This Breckenridge, Colorado Home Aims to Show as Little Drywall as Possible
When an Alabama couple decides to seek refuge from humid summers and build a rustic Colorado retreat, they enlist the help of reclaimed wood supplier Hank Chapell
It’s not often that a homeowner has a definitive vision for their vacation getaway, but right off the bat an Alabama-based couple knew exactly what they wanted for their rustic Breckenridge, Colorado build. With the help of Nicole Bruno, senior designer at Collective Design Group, their main priority was to ensure that the home had as little visible drywall as possible. First step—bring in Hank Chapell, a wood supplier out of Georgia who previously collaborated with the owners on a project in Coastal Florida. His stunning reclaimed material sourced from throughout the southern states fit the bill for adding texture in lieu of showcasing drywall.
In collaboration with BHH Partners and Pinnacle Mountain Homes, the construction of the 6,500-square-foot home featuring his-and-her suites, four guest bedrooms and a kids bunk room took around three years to complete from drawing plans to finalizing the interiors.
The city of Breckenridge sits at 9,600 feet of elevation, making the building process somewhat of a challenge. “In terms of snow load and the layout of the watershed, you have to make very thorough choices to suit the high-altitude climate,” explains Kody Becker, project manager at Pinnacle Mountain Homes. With the help of Carl Warnke at Engineering Designworks, the team set the plumbing and framing layouts with all seasons in mind.
When interior designer Nicole Bruno first saw the build through a virtual tour, she knew she had a rare and exciting project on her hands. Beginning with an eight-foot custom walnut and steel front door, the entryway opens and guests cross a threshold of dark and light lumber floors before entering the open-concept kitchen, dining room and living room. A grand wall of windows lining the living room floods the whole space with natural light. Stitched together using rich tones, textured walls and cold-rolled steel accents, the three rooms appease the rustic vision, while also having no drywall to be seen.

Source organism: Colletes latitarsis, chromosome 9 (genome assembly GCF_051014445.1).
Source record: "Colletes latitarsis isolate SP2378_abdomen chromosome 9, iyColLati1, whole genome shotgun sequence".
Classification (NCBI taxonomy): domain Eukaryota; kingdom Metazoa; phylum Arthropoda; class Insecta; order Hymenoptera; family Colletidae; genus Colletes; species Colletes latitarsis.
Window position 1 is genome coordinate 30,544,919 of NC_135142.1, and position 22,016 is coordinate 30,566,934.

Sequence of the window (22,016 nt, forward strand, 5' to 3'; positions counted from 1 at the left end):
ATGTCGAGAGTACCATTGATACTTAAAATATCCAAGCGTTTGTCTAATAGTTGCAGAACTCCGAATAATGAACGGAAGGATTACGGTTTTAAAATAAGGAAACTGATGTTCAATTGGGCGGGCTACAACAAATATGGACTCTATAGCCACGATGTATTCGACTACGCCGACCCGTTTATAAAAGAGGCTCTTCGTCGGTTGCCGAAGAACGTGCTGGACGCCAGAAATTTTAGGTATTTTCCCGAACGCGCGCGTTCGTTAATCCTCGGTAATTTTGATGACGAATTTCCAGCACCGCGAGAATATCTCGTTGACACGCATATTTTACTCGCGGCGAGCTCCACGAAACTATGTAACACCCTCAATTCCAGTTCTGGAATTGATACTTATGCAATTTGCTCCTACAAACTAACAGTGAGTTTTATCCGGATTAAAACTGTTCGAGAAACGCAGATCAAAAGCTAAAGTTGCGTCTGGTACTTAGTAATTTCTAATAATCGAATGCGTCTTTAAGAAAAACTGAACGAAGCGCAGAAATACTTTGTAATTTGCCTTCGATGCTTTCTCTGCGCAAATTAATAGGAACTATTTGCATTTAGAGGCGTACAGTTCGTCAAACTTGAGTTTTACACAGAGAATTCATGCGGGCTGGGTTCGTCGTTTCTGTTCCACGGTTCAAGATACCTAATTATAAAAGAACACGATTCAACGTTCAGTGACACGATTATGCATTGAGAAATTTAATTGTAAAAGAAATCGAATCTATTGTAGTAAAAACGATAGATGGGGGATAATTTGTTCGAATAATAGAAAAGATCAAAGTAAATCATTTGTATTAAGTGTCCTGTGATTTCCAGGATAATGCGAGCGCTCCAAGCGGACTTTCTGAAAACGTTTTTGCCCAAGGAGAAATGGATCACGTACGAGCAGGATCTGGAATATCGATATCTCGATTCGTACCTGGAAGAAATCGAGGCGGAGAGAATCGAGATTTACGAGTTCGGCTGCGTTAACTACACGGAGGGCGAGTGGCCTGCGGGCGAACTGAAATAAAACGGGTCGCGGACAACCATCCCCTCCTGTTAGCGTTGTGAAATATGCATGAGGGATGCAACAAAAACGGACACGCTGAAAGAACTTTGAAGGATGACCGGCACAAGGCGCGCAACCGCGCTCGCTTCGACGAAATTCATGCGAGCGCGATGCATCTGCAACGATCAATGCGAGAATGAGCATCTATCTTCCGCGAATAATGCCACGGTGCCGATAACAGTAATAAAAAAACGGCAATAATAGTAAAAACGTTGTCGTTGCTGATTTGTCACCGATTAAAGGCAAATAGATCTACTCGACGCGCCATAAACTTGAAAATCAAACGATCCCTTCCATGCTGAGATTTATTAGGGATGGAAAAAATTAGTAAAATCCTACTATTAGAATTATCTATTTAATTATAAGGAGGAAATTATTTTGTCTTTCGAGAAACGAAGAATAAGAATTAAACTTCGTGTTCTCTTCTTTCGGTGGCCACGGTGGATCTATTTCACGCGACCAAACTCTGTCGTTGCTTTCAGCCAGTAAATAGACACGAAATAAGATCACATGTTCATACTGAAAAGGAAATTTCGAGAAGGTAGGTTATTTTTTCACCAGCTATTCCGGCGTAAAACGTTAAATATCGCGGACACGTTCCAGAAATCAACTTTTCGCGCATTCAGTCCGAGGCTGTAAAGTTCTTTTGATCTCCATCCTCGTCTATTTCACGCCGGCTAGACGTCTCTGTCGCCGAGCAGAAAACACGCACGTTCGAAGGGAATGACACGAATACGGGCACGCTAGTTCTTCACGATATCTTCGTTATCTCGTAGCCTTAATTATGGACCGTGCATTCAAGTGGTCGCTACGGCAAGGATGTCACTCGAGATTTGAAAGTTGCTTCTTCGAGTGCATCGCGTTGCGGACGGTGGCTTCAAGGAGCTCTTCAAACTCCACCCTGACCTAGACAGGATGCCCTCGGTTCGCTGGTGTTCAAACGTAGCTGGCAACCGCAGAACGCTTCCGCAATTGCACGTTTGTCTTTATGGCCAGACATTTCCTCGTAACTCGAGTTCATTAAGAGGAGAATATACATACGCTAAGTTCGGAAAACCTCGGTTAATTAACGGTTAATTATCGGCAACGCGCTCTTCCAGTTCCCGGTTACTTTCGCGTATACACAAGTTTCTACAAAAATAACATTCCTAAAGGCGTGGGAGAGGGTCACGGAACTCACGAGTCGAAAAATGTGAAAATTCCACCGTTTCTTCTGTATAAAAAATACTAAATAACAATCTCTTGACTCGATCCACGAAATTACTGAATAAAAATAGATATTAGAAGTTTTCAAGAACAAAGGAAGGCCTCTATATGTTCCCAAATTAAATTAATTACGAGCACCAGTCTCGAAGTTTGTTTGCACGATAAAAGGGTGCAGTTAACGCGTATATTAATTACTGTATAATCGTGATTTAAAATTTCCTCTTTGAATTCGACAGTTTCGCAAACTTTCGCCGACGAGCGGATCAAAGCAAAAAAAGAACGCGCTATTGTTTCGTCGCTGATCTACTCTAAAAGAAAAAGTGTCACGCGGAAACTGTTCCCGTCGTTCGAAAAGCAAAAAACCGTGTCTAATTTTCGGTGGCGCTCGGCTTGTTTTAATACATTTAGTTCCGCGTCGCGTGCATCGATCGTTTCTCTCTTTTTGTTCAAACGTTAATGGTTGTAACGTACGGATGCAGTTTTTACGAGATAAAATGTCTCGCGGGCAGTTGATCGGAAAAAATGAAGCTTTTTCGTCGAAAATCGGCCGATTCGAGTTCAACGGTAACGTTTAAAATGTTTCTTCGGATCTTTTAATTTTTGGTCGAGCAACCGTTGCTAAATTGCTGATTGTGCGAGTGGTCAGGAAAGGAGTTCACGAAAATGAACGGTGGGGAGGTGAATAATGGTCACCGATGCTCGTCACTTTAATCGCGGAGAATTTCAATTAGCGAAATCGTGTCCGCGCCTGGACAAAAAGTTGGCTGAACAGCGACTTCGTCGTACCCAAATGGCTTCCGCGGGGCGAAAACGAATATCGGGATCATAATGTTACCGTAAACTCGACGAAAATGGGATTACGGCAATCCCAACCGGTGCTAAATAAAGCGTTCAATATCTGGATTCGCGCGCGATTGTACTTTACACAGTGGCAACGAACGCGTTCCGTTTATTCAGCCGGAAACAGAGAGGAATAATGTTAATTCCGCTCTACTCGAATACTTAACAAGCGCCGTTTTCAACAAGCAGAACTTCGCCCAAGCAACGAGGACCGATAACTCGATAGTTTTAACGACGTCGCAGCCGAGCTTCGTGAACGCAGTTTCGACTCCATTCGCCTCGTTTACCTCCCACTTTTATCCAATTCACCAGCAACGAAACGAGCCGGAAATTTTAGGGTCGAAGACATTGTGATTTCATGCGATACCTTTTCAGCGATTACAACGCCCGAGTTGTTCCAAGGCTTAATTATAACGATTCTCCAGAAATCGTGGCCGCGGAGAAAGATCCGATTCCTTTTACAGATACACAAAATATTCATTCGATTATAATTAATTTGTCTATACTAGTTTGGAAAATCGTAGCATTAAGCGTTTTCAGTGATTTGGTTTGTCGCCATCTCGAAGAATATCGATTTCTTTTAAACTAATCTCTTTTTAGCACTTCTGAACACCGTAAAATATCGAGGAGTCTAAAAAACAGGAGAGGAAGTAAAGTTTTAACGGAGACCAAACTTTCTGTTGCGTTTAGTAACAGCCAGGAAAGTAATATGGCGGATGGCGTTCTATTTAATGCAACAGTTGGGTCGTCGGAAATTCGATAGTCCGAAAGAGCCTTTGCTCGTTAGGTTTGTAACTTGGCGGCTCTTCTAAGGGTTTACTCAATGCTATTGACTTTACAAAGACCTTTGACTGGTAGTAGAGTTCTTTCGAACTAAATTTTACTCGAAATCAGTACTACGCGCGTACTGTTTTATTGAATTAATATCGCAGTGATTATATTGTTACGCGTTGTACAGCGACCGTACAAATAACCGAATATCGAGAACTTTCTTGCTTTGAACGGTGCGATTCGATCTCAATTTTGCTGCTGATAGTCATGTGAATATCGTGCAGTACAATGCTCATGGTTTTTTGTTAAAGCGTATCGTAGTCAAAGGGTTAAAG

Bruno opted for mostly custom pieces throughout, including the nearby overhead lighting fixture in the dining room. “The owners wanted it to look like the constellations at night,” says Bruno. Crafted by Fusion Design and fabricated by Hubbardton, the piece was fitted with LED lights and hangs above an eight-seat table.
Before rounding the stairs to the bedrooms, a live-edge walnut slab creates a welcome bench alongside gray siding from Chapell. Upstairs, the wife’s vision was for something spa-like, and the husband’s leaned more toward the masculine. Bruno made sure the suites complement each other by overlapping textures and gray accents.
“We settled on Breckenridge because we used to live in Denver in the ’90s,” says the husband. “We wanted to return to the state but in a city that we knew we could enjoy year-round.” With plans to spend the winters skiing and the summers mountain biking and white-water rafting, they built their home as a serene space for family gatherings. Situated five minutes from the Breckenridge gondola, the prime location makes it an ideal skiing getaway.
In many ways, the rustic and texturized home diverges from the homeowners’ beach escape in Florida, but one thing remains the same— incredible surrounding nature. On the sands in Florida, you smell the ocean air. Here, the fragrant evergreens line the backyard. “In this particular build, a moose commonly strolled onto the lot and tore up the landscaping,” Becker laughs. The multiple raised patios that circle the property give access to top-notch wildlife viewing.